Madeline Lauener

 
Characterization and expansion of regulatory natural killer cells for the therapy of chronic graft-versus-host disease
 
Why did you decide to pursue a graduate degree?

My initial desire to work in the health science field and pursue a graduate degree resulted due to personal life experience. At the age of twelve, I was diagnosed with stage four non-Hodgkin’s lymphoma. This was devastating news for my family and I, though we were focused on maintaining a positive outlook to overcome this obstacle together. Prior to this event, I was an extremely motivated child, and already dedicated to working hard to achieve my dreams of becoming a doctor or, ironically, a cancer scientist. After my diagnosis and witnessing the effects such a disease has on children and families my career goals very quickly specified to becoming a pediatric oncologist. Throughout my grade eight year, I was treated with chemotherapy, not missing a single day of school as I felt it crucial to avoid falling behind academically and socially. Unfortunately, within one month of finishing treatment, the cancer had relapsed. I was then treated with a stem cell transplant, requiring mega doses of chemotherapy and full body radiation. Fortunately, this treatment was successful. A few months later I returned to school, where I worked on gaining my strength, achieving high grades, and participating in extracurriculars to adequately position myself to pursue post-secondary and achieve my career goals. My academic trajectory began to move towards research as a result of the treatment I received for my relapsed cancer. I was the first child in North America and first person in Canada to receive the targeted chemotherapy, known as Brentuximab, in preparation for a stem cell transplant. At the time, this drug was being utilized for adult clinical trials, mainly in the US. This drug not only cleared my cancer, but resulted in minimal side effects, and ten years later it serves as a frontline drug for relapsed lymphoma patients. The advantages of this targeted therapy versus the chemotherapy I received less than a year previous inspired my fascination of how the body functions and malfunctions, and then how to address these occurrences using scientific methods, such as those which lead to the development of Brentuximab. I became very passionate about research related to targeted cancer treatments, and diseases that occur due to cancer treatment. As a result of these interests and passions, I became determined to not only work towards becoming a medical doctor to treat patients who experienced similar health circumstances to my own, but also contribute to the improvement of treatments within the oncology field. This led to my studying health sciences for my bachelor’s degree, beginning research at BC Children’s Hospital Research Institute (BCCHR) in a pediatric oncology laboratory during my undergrad, and continuing my research project in graduate school as a PhD student, with plans to attend medical school after my graduate studies. This training will allow me to reach my goals of combining research and clinical practice to have the ability to make significant contributions to scientific discoveries related to disease, while directly improving the lives of patients.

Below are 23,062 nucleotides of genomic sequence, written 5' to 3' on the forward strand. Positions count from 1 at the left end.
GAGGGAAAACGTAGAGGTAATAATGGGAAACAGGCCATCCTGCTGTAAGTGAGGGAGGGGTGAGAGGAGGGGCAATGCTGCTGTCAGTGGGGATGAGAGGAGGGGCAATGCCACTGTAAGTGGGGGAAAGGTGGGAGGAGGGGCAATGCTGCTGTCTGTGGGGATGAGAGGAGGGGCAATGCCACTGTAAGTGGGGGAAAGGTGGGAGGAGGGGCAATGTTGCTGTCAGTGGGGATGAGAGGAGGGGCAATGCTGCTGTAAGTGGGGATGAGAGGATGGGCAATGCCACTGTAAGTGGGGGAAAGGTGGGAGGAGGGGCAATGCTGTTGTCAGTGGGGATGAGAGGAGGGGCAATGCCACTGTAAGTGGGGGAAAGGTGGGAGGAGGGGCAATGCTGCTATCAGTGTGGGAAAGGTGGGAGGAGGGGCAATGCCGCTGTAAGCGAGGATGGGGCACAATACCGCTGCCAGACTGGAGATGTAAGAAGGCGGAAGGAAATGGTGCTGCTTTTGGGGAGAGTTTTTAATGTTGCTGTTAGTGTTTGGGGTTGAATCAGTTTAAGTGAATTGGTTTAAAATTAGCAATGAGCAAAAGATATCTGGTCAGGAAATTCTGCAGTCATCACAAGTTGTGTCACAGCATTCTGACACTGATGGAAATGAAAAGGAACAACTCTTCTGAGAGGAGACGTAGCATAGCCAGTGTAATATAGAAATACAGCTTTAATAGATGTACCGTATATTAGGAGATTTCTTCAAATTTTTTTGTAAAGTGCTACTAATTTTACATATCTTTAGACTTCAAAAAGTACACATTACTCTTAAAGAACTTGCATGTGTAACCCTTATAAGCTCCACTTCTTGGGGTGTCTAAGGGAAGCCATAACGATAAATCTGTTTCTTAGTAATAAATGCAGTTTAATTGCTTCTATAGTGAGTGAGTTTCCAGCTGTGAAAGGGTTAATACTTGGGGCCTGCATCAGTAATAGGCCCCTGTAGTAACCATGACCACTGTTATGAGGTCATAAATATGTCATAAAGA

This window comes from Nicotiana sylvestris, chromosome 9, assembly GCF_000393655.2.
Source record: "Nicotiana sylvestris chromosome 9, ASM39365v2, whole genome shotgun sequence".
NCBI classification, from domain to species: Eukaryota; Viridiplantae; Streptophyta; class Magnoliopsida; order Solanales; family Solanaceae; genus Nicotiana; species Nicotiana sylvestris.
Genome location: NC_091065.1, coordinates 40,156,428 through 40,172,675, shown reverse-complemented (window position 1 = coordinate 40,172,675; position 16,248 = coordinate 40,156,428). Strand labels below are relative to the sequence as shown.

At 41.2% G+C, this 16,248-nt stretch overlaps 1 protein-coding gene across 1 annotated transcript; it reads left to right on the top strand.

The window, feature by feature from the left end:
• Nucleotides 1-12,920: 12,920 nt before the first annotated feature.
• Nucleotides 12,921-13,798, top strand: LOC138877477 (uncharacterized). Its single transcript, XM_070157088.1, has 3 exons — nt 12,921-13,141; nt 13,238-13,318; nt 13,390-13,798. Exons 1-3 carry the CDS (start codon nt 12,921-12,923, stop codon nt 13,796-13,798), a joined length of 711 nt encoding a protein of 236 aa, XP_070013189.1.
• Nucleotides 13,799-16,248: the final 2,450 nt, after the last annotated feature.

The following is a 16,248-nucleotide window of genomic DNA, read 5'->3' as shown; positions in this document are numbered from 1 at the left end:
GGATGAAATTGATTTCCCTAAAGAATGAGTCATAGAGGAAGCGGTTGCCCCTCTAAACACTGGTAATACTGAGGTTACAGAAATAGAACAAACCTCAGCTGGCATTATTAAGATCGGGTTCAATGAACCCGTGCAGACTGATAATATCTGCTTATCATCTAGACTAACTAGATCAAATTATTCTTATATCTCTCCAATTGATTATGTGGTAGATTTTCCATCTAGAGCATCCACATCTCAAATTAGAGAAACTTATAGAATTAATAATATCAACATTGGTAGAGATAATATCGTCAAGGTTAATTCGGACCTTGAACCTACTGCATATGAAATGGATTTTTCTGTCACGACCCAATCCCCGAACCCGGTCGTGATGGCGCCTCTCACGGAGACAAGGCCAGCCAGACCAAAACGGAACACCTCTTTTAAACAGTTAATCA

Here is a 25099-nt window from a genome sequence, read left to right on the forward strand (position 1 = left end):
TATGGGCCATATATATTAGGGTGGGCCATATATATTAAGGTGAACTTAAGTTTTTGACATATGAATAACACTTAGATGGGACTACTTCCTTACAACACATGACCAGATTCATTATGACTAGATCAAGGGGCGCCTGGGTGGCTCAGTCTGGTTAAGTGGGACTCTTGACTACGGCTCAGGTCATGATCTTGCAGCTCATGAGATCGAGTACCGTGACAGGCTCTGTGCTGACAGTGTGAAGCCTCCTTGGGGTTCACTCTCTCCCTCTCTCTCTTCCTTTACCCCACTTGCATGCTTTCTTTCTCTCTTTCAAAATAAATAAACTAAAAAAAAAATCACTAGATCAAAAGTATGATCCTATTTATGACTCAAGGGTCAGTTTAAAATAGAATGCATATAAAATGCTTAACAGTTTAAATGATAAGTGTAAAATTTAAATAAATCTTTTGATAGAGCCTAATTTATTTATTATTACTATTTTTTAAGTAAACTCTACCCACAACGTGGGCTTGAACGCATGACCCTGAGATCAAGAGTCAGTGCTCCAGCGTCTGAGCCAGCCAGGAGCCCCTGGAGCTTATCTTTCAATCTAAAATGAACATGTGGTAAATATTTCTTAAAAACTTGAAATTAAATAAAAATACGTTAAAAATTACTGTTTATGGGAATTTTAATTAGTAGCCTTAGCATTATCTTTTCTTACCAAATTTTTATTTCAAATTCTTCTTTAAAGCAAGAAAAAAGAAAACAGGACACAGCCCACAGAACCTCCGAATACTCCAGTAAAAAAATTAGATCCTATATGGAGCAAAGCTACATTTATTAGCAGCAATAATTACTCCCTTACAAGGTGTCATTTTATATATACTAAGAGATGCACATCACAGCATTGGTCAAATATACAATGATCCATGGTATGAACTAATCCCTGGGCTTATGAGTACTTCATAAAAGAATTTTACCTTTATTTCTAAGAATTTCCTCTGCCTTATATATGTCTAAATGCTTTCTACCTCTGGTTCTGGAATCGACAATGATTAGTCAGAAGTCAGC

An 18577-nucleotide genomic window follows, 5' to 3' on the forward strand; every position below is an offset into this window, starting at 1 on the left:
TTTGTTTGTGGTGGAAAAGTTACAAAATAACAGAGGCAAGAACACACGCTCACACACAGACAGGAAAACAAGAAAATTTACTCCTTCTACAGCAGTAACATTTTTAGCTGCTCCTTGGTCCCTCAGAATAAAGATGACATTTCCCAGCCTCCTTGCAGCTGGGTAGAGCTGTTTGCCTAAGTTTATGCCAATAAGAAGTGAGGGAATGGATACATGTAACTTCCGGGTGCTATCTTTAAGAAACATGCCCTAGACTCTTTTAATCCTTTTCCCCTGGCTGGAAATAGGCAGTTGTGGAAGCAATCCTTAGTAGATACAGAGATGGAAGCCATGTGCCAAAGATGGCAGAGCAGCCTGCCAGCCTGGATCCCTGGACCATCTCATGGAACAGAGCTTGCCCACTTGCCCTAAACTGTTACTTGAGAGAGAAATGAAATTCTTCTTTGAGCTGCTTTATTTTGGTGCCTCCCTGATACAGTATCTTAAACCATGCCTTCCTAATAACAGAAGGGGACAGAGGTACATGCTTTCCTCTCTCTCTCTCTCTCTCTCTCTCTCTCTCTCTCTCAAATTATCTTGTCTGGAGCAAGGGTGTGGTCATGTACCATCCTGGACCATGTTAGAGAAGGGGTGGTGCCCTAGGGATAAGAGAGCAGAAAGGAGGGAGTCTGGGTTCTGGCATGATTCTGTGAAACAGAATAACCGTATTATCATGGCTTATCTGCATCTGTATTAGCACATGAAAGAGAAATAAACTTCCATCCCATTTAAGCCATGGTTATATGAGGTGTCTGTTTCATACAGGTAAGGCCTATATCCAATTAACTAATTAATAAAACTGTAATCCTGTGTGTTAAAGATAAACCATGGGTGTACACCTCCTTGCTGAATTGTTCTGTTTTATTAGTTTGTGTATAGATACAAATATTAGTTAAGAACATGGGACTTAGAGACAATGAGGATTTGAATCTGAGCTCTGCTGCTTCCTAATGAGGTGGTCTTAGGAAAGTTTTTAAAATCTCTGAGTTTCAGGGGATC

Why did you decide to study at UBC?

I decided to pursue my graduate studies at UBC because the goals of the university, which include the pursuit of excellence in research, learning, and engagement to foster global citizenship and advance a sustainable and just society, match closely to my personal interests, in addition to my academic and career objectives. It is known that UBC's Faculty of Medicine offers some of Canada’s most comprehensive and integrated programs. I am a firm believer in the necessity of multidisciplinary scientific approaches to achieve highly effective, and ethical results. The MSc and PhD research-based programs at UBC provide this comprehensive outlook, offering opportunities in various experimental areas related to human health and disease, my main research interests. Ultimately, UBC’s impressive reputation, cultural consciousness, and multitude of scientific opportunities resulted in my strong interest to complete my graduate studies at this institution.

What is it specifically, that your program offers, that attracted you?